Tuesday, June 22, 2004

Bubba's Missing Pages - Executing the Insane

President Clinton forgot to discuss at least one interesting story in his tome, "My Life." It involves the issue of capital punishment and the legally insane.

On the afternoon of Tuesday, March 24th, 1981, nine-year veteran Conway (AR) police officer Robert Wesley "Bob" Martin was called to the home of Clyde Lee Rector at 1313 Harkrider Street (now Sutton Street). This was also the home of Ricky Ray Rector, age 28. Ricky was Clyde's son.

Ricky was a suspect in a triple shooting early the previous Sunday morning (March 22nd) at Tommy's Old Fashioned Restaurant, at the intersection of US Highways 64 and 65 in the north of town. The triple shooting left Arthur Criswell, aged 33, dead.

Patrolman Martin had been called to the residence by Mrs. Rector, who told him that she wanted to talk him. It was presumed that Martin anticipated that Ricky would give himself up at that time. Martin enjoyed a long-established, much cultivated relationship with the African-American community and saw himself as someone Ricky would trust.

After Martin's arrival at the home, he sat next to Mrs. Rector in the living room. One of Ricky's cousins was also present. Ricky walked into the room. After exchanging hellos with Patrolman Martin, Ricky pulled out a 38-caliber Taurus revolver from his back waistband and shot Martin twice, at a short distance - once in the jaw and once in the neck. Ricky immediately left the home.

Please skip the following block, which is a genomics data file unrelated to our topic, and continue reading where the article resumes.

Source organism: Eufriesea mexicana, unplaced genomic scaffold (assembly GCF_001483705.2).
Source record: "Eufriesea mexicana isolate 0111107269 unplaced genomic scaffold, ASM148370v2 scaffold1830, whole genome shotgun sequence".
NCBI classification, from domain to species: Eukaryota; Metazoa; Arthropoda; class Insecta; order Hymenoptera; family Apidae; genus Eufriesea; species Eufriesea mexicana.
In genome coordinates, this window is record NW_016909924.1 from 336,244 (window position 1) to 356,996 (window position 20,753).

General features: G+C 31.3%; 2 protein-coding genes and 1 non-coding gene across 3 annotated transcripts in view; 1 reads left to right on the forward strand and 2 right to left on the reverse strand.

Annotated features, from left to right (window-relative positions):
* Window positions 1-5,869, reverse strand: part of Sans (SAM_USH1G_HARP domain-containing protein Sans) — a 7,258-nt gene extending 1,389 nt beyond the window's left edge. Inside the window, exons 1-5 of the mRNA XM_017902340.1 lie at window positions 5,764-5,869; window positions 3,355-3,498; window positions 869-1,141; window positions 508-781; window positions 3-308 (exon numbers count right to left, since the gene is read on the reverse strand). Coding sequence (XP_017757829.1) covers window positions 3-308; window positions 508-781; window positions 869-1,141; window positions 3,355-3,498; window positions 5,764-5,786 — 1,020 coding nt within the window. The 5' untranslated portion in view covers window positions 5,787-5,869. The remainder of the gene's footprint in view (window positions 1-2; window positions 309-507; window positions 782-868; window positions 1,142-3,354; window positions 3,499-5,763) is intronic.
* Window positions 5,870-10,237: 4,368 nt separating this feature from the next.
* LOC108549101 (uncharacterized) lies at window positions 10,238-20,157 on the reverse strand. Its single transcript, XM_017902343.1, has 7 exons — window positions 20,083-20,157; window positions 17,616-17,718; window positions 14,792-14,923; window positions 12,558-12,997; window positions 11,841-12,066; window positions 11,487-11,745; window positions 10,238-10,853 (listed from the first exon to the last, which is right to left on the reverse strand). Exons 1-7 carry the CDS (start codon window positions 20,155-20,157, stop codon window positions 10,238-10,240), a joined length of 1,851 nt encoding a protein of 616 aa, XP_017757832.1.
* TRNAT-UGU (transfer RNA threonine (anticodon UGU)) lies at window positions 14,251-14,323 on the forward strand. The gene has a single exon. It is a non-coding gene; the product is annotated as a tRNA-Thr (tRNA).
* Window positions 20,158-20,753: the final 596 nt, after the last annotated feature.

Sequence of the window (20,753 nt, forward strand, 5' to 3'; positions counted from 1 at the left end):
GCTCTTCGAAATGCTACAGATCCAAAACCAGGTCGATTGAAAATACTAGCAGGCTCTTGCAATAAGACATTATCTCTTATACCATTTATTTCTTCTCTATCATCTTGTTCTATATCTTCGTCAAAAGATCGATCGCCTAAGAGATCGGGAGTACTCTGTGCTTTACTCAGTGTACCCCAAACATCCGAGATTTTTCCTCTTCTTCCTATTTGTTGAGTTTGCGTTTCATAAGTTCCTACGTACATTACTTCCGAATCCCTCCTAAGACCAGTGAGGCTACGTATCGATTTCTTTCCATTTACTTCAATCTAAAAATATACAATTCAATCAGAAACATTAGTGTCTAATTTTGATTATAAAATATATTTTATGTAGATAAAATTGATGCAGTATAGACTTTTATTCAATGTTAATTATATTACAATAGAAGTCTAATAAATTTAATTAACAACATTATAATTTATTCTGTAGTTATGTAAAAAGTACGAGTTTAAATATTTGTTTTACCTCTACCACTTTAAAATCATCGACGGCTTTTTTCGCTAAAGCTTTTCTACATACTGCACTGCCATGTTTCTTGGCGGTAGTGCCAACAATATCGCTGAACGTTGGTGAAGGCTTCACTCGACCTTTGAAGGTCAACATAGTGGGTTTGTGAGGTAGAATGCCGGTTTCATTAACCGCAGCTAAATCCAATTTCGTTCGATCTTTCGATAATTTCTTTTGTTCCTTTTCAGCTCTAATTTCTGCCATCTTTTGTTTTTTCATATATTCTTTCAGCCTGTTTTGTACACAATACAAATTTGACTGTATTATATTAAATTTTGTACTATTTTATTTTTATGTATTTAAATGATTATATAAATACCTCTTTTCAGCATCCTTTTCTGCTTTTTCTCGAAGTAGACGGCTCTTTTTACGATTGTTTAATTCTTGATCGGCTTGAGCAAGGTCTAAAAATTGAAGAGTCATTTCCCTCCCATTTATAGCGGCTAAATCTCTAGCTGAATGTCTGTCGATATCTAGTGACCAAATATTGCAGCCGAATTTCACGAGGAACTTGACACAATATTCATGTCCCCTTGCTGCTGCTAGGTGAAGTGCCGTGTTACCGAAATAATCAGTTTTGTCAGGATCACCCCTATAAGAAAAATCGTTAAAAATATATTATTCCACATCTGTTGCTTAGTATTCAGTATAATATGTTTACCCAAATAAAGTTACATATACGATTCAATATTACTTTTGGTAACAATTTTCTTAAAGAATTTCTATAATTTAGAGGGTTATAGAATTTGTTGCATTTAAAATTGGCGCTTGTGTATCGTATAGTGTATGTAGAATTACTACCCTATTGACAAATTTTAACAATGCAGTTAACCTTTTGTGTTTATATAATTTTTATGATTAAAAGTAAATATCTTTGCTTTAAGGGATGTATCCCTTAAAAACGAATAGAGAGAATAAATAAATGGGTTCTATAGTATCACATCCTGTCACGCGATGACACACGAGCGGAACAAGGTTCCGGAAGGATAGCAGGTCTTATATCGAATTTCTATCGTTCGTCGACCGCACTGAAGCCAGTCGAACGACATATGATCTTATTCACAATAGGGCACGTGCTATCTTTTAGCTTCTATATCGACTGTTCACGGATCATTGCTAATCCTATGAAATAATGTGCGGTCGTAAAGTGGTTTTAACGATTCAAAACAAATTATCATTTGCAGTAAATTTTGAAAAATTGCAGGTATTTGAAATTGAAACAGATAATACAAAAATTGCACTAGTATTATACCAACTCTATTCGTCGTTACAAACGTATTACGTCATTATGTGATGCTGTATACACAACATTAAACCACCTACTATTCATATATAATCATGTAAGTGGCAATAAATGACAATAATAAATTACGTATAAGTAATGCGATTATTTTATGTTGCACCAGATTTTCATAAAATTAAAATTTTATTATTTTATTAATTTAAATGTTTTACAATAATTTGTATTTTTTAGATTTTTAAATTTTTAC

While still in the yard, Ricky suffered a gunshot wound to the forehead from his own gun. It was never determined if the wound was inflicted by intention or accident.

Patrolman Bob Martin died a short time after being transported to the Conway Memorial Hospital. He left behind a wife and three young children.

Before the shooting, it was known that Ricky had profound mental challenges. The accidental or intentional shooting of Ricky resulted in a single bullet traveling through his frontal lobe, desensitizing him from normal life even more than his underlying mental difficulties already had. He was then, from a clinical sense, profoundly retarded.

Regardless of his inability to assist in his defense, Ricky was found guilty of capital murder and sentenced to death.

As the execution date came closer, Arkansas Governor Bill Clinton was running for president. All requests to his office for clemency in any measure for Ricky were denied. On January 23, 1992, Clinton left the campaign trail in New Hampshire and traveled to Arkansas to be present in the state for the execution.

Late in the evening on January 23, Ricky was given his last meal. He knew he had an important appointment soon - his "execution." He finished eating his meal, but saved his dessert (a slice of pecan pie) for a midnight snack after his "execution."

Just after midnight, on January 24, 1992, Ricky Ray Rector died from lethal injection.

Bill Clinton flew back to New Hampshire later in the morning, resuming his campaign with less than 24 hours lost.

The Associated Press commented on the sojourn: "The execution could help Democratic presidential candidate Clinton distance himself from his party's soft-on-crime liberal image, said some political observers in New Hampshire . . . ."

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